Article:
Representation matters. So when Sonia, of The Pegasus Enchantment series, with her RA (rheumatoid arthritis) and her rollator are able to defeat those who wish to stop the construction of the Pegasus Academy, I know some reader out there is going to be seen. Likewise, when her pegasus filly with PTSD manages to overcome her fears, or a character with anxiety who uses their socius (magical animal companion) as a service animal, I know people will feel seen. I feel seen as I’m writing them.

July is disability pride month and it’s a time to see those with disabilities who often remain invisible the rest of the year. It’s a time to remind people that invisible disabilities do exist, and you never know what someone is dealing with on the inside on any given day. In spite of pain, mental health, or other struggles, for many of us, we get up, show up, and go through our day without you even knowing. It’s a month to push back on the narratives of being the “good” disabled person, you know the kind who is only seen as a “feel good” story (aka inspiration porn) to make able-bodied folks feel better about themselves. And, it’s a reminder, especially this year, that ableism and ageism go hand-in-hand.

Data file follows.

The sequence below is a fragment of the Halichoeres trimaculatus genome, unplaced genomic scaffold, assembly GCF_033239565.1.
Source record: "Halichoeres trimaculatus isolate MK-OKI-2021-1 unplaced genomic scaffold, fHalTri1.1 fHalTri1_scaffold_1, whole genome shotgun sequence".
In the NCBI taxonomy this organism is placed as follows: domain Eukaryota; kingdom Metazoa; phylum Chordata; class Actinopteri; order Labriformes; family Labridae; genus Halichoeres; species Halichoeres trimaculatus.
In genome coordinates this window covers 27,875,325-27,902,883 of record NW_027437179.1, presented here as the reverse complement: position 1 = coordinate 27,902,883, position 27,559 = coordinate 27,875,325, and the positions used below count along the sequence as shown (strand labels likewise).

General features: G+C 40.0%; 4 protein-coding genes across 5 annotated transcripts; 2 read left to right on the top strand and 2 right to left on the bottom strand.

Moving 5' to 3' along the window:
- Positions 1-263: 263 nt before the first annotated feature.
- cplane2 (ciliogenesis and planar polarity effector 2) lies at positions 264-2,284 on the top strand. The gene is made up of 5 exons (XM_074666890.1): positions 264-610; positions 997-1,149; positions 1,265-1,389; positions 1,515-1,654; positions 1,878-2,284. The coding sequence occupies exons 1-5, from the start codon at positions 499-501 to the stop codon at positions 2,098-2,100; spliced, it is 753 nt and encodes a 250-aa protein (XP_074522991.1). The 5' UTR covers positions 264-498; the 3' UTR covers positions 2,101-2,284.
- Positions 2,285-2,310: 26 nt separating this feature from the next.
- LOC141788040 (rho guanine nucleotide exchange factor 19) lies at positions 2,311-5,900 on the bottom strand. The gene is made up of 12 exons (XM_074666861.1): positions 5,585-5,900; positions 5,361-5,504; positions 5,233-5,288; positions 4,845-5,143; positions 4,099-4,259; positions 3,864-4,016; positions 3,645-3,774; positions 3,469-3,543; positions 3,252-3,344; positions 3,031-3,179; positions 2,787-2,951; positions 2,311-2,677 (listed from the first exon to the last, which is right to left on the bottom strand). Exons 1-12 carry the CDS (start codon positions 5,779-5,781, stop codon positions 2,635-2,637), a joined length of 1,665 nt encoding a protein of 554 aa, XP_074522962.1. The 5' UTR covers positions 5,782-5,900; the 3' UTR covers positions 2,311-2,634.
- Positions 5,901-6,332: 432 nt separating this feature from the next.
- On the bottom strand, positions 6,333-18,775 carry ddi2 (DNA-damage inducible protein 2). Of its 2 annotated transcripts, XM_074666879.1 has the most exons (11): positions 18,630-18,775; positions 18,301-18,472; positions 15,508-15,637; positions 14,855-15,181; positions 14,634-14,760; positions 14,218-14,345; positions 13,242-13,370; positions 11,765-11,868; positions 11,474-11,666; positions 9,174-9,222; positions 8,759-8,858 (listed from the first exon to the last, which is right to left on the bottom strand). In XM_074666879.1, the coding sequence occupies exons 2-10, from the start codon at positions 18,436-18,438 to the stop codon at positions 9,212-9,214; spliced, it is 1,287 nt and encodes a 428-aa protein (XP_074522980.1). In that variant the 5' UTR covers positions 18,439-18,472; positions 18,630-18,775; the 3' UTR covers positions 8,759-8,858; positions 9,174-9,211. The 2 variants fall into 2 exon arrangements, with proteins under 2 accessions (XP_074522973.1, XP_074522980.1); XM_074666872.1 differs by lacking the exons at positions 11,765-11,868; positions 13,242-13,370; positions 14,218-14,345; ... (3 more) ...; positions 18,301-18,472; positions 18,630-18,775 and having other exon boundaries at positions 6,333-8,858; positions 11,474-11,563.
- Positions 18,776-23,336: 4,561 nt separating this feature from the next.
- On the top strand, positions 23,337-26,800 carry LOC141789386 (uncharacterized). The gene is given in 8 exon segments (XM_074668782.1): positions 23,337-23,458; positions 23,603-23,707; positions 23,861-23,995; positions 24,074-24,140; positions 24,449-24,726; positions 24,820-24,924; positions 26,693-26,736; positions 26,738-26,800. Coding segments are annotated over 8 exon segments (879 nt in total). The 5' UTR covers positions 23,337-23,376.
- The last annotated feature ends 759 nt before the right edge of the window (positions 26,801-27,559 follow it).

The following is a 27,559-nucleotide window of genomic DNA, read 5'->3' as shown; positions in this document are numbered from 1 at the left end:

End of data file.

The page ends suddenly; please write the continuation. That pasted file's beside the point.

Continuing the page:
Not every character I write is disabled, but there’s a good bet that many of them, even if it’s not specifically spelled out on the page, struggle with mental health or other issues. Not everything makes it into a story. That’s a part of pride too, knowing when and to whom, you share your struggles with, and when do you keep your stories to yourself. You can be proud about who you are and what you accomplish, or allowing yourself to rest (because that’s something to be proud of as well), without shouting it from the rooftops. But sometimes you want to, and that’s a lot of what you’re going to see this month.

Stop making disability your entire personality, people say. I know I worry that I talk about certain things too much, that people are tired of hearing about it. But I also suspect that those worries, that voice, is something that I’ve heard from other people–not the truth–only their opinions rooted in ableism. You see, pride can also shine a mirror on when people don’t live up to their best self, their best ideals, and when people see this, they often try to quiet you. So pride is a way to drown out the noise, to ensure that you’re seen, visible, heard, and validated.

I write disabled characters because we exist. And we deserve to be proud of who we are, to experience the fullest extent of disability liberation for ourselves, and to kick ableism to the curb and into the trash heap of history, where it belongs.